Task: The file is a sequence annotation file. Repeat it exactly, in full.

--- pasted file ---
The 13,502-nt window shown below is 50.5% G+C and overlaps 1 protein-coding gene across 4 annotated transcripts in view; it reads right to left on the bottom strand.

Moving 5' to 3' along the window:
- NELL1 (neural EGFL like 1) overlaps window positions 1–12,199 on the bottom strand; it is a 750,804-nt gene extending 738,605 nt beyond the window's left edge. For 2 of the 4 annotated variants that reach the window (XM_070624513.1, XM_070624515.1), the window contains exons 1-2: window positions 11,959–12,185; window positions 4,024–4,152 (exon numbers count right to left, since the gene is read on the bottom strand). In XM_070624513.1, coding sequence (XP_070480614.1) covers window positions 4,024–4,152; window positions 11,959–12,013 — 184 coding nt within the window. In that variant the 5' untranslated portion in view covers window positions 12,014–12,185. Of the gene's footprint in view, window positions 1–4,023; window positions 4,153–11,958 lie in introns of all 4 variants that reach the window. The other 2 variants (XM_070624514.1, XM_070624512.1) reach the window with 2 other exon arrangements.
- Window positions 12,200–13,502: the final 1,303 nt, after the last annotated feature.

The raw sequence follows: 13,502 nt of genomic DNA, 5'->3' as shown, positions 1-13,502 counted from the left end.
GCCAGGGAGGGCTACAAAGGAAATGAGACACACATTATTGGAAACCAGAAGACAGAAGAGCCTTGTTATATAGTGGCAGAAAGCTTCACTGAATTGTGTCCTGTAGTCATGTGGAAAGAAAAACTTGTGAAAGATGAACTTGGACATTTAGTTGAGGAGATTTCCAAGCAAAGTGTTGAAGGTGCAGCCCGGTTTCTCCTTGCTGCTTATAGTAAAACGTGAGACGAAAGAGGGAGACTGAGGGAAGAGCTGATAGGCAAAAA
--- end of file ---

The 13,502-nt window shown below is 50.5% G+C and overlaps 1 protein-coding gene across 4 annotated transcripts in view; it reads right to left on the bottom strand.

Moving 5' to 3' along the window:
- NELL1 (neural EGFL like 1) overlaps window positions 1–12,199 on the bottom strand; it is a 750,804-nt gene extending 738,605 nt beyond the window's left edge. For 2 of the 4 annotated variants that reach the window (XM_070624513.1, XM_070624515.1), the window contains exons 1-2: window positions 11,959–12,185; window positions 4,024–4,152 (exon numbers count right to left, since the gene is read on the bottom strand). In XM_070624513.1, coding sequence (XP_070480614.1) covers window positions 4,024–4,152; window positions 11,959–12,013 — 184 coding nt within the window. In that variant the 5' untranslated portion in view covers window positions 12,014–12,185. Of the gene's footprint in view, window positions 1–4,023; window positions 4,153–11,958 lie in introns of all 4 variants that reach the window. The other 2 variants (XM_070624514.1, XM_070624512.1) reach the window with 2 other exon arrangements.
- Window positions 12,200–13,502: the final 1,303 nt, after the last annotated feature.

The raw sequence follows: 13,502 nt of genomic DNA, 5'->3' as shown, positions 1-13,502 counted from the left end.
GCCAGGGAGGGCTACAAAGGAAATGAGACACACATTATTGGAAACCAGAAGACAGAAGAGCCTTGTTATATAGTGGCAGAAAGCTTCACTGAATTGTGTCCTGTAGTCATGTGGAAAGAAAAACTTGTGAAAGATGAACTTGGACATTTAGTTGAGGAGATTTCCAAGCAAAGTGTTGAAGGTGCAGCCCGGTTTCTCCTTGCTGCTTATAGTAAAACGTGAGACGAAAGAGGGAGACTGAGGGAAGAGCTGATAGGCAAAAA